Senators examining the case of unwarranted scrutiny of conservative groups that sought tax exempt status will hear for the first time on Tuesday from the man who was in charge of the U.S. tax collection agency when it singled out the groups, one of three potentially damaging issues consuming the first months of President Barack Obama's second term.
Members of the Senate Finance Committee will be asking former Internal Revenue Service Commissioner Douglas Shulman what he knew about the conduct of his agency and when he knew it.
Beyond that will be why the IRS was paying special attention to conservative groups. Shulman was appointed head of the IRS by former President George W. Bush and didn't leave left the IRS until November when his five-year term ended.
Opposition Republicans have seized on the audit by a Treasury Department inspector general, which found that Internal Revenue Service employees singled out groups with names like ``tea party'' and ``patriots'' for special scrutiny that delayed their applications for tax exempt status -- including during last year's presidential election.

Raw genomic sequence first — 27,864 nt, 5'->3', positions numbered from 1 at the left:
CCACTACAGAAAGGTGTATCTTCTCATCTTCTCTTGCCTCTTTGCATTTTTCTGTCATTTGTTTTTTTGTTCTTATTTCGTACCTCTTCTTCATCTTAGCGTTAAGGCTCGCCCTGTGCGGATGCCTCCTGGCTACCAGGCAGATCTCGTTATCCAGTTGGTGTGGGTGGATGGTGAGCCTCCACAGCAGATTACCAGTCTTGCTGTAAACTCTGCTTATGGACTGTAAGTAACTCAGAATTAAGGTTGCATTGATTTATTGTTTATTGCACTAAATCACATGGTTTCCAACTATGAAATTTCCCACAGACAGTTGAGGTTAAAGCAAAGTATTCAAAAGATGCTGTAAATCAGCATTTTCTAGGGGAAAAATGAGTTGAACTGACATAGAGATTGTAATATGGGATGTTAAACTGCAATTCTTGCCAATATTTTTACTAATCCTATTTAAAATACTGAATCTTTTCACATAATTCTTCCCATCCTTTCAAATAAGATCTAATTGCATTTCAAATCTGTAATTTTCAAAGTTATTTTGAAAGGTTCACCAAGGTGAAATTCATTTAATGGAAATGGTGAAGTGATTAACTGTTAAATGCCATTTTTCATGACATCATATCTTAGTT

Conservative organizations critical of Obama and his fellow Democrats often refer to themselves as tea party or patriot groups.
Republicans are using the news to criticize Obama ahead of next year's elections for Congress.
The controversy also has reignited the small-government tea party movement, whose influence in last year's election had waned compared to its muscular role in 2010.